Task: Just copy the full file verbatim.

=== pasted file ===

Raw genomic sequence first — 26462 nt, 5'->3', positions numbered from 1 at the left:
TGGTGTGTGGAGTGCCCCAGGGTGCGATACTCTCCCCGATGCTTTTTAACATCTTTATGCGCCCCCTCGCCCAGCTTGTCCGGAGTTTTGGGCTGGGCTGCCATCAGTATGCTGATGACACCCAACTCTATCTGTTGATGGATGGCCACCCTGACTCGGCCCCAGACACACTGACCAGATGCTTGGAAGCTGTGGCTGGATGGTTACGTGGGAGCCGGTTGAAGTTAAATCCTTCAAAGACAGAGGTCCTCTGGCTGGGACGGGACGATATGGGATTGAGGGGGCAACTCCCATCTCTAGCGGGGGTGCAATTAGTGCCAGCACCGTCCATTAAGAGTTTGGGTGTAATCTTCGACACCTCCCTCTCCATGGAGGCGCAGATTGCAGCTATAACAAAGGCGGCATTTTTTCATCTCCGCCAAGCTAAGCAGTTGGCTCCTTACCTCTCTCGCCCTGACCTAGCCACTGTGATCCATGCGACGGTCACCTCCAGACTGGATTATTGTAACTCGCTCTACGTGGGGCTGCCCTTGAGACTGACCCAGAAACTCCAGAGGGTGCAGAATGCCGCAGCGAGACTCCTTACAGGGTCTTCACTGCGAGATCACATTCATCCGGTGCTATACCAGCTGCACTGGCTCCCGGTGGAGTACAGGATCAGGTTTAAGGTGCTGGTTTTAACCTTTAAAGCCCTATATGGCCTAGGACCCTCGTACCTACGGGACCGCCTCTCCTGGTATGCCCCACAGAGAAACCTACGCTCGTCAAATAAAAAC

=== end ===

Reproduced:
Raw genomic sequence first — 26462 nt, 5'->3', positions numbered from 1 at the left:
TGGTGTGTGGAGTGCCCCAGGGTGCGATACTCTCCCCGATGCTTTTTAACATCTTTATGCGCCCCCTCGCCCAGCTTGTCCGGAGTTTTGGGCTGGGCTGCCATCAGTATGCTGATGACACCCAACTCTATCTGTTGATGGATGGCCACCCTGACTCGGCCCCAGACACACTGACCAGATGCTTGGAAGCTGTGGCTGGATGGTTACGTGGGAGCCGGTTGAAGTTAAATCCTTCAAAGACAGAGGTCCTCTGGCTGGGACGGGACGATATGGGATTGAGGGGGCAACTCCCATCTCTAGCGGGGGTGCAATTAGTGCCAGCACCGTCCATTAAGAGTTTGGGTGTAATCTTCGACACCTCCCTCTCCATGGAGGCGCAGATTGCAGCTATAACAAAGGCGGCATTTTTTCATCTCCGCCAAGCTAAGCAGTTGGCTCCTTACCTCTCTCGCCCTGACCTAGCCACTGTGATCCATGCGACGGTCACCTCCAGACTGGATTATTGTAACTCGCTCTACGTGGGGCTGCCCTTGAGACTGACCCAGAAACTCCAGAGGGTGCAGAATGCCGCAGCGAGACTCCTTACAGGGTCTTCACTGCGAGATCACATTCATCCGGTGCTATACCAGCTGCACTGGCTCCCGGTGGAGTACAGGATCAGGTTTAAGGTGCTGGTTTTAACCTTTAAAGCCCTATATGGCCTAGGACCCTCGTACCTACGGGACCGCCTCTCCTGGTATGCCCCACAGAGAAACCTACGCTCGTCAAATAAAAAC